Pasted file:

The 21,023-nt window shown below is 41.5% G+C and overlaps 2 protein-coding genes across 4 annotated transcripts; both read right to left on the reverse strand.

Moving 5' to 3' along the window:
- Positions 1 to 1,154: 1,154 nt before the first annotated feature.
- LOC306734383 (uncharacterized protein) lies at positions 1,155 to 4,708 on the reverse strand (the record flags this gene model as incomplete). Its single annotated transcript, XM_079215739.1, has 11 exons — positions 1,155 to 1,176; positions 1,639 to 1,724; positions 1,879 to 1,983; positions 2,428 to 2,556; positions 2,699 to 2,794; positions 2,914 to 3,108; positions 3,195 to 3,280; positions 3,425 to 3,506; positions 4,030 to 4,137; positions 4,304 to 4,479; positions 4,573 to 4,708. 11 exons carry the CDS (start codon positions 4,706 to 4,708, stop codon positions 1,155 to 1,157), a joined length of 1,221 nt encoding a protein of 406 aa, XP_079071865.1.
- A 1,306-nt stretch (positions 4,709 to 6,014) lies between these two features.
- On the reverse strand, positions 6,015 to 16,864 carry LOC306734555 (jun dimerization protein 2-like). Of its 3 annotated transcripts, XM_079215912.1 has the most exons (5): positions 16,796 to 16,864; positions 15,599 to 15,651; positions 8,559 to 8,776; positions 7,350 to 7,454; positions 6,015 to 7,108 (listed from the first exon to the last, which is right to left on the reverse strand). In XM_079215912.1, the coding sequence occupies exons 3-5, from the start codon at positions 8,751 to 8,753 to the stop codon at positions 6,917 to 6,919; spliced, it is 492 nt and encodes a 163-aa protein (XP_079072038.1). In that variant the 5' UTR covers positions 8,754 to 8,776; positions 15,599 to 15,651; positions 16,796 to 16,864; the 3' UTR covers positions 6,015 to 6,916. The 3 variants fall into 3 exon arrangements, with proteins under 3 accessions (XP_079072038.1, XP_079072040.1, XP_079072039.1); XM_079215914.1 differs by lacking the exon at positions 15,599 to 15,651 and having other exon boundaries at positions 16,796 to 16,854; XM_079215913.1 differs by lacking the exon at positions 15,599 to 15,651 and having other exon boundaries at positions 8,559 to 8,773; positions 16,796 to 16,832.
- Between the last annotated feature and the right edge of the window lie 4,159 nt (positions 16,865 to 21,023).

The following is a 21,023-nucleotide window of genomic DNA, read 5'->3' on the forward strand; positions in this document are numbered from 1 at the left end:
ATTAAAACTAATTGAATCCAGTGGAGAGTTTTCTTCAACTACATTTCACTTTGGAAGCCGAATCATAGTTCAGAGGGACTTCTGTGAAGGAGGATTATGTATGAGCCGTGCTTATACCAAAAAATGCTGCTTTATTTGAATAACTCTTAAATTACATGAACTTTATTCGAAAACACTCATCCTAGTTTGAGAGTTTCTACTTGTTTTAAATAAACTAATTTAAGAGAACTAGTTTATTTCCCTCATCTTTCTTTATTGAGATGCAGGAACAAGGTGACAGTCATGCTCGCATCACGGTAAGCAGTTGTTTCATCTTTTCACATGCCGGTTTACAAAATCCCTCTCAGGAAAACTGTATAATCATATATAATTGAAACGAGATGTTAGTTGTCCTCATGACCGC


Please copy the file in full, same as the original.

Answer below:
The 21,023-nt window shown below is 41.5% G+C and overlaps 2 protein-coding genes across 4 annotated transcripts; both read right to left on the reverse strand.

Moving 5' to 3' along the window:
- Positions 1 to 1,154: 1,154 nt before the first annotated feature.
- LOC306734383 (uncharacterized protein) lies at positions 1,155 to 4,708 on the reverse strand (the record flags this gene model as incomplete). Its single annotated transcript, XM_079215739.1, has 11 exons — positions 1,155 to 1,176; positions 1,639 to 1,724; positions 1,879 to 1,983; positions 2,428 to 2,556; positions 2,699 to 2,794; positions 2,914 to 3,108; positions 3,195 to 3,280; positions 3,425 to 3,506; positions 4,030 to 4,137; positions 4,304 to 4,479; positions 4,573 to 4,708. 11 exons carry the CDS (start codon positions 4,706 to 4,708, stop codon positions 1,155 to 1,157), a joined length of 1,221 nt encoding a protein of 406 aa, XP_079071865.1.
- A 1,306-nt stretch (positions 4,709 to 6,014) lies between these two features.
- On the reverse strand, positions 6,015 to 16,864 carry LOC306734555 (jun dimerization protein 2-like). Of its 3 annotated transcripts, XM_079215912.1 has the most exons (5): positions 16,796 to 16,864; positions 15,599 to 15,651; positions 8,559 to 8,776; positions 7,350 to 7,454; positions 6,015 to 7,108 (listed from the first exon to the last, which is right to left on the reverse strand). In XM_079215912.1, the coding sequence occupies exons 3-5, from the start codon at positions 8,751 to 8,753 to the stop codon at positions 6,917 to 6,919; spliced, it is 492 nt and encodes a 163-aa protein (XP_079072038.1). In that variant the 5' UTR covers positions 8,754 to 8,776; positions 15,599 to 15,651; positions 16,796 to 16,864; the 3' UTR covers positions 6,015 to 6,916. The 3 variants fall into 3 exon arrangements, with proteins under 3 accessions (XP_079072038.1, XP_079072040.1, XP_079072039.1); XM_079215914.1 differs by lacking the exon at positions 15,599 to 15,651 and having other exon boundaries at positions 16,796 to 16,854; XM_079215913.1 differs by lacking the exon at positions 15,599 to 15,651 and having other exon boundaries at positions 8,559 to 8,773; positions 16,796 to 16,832.
- Between the last annotated feature and the right edge of the window lie 4,159 nt (positions 16,865 to 21,023).

The following is a 21,023-nucleotide window of genomic DNA, read 5'->3' on the forward strand; positions in this document are numbered from 1 at the left end:
ATTAAAACTAATTGAATCCAGTGGAGAGTTTTCTTCAACTACATTTCACTTTGGAAGCCGAATCATAGTTCAGAGGGACTTCTGTGAAGGAGGATTATGTATGAGCCGTGCTTATACCAAAAAATGCTGCTTTATTTGAATAACTCTTAAATTACATGAACTTTATTCGAAAACACTCATCCTAGTTTGAGAGTTTCTACTTGTTTTAAATAAACTAATTTAAGAGAACTAGTTTATTTCCCTCATCTTTCTTTATTGAGATGCAGGAACAAGGTGACAGTCATGCTCGCATCACGGTAAGCAGTTGTTTCATCTTTTCACATGCCGGTTTACAAAATCCCTCTCAGGAAAACTGTATAATCATATATAATTGAAACGAGATGTTAGTTGTCCTCATGACCGC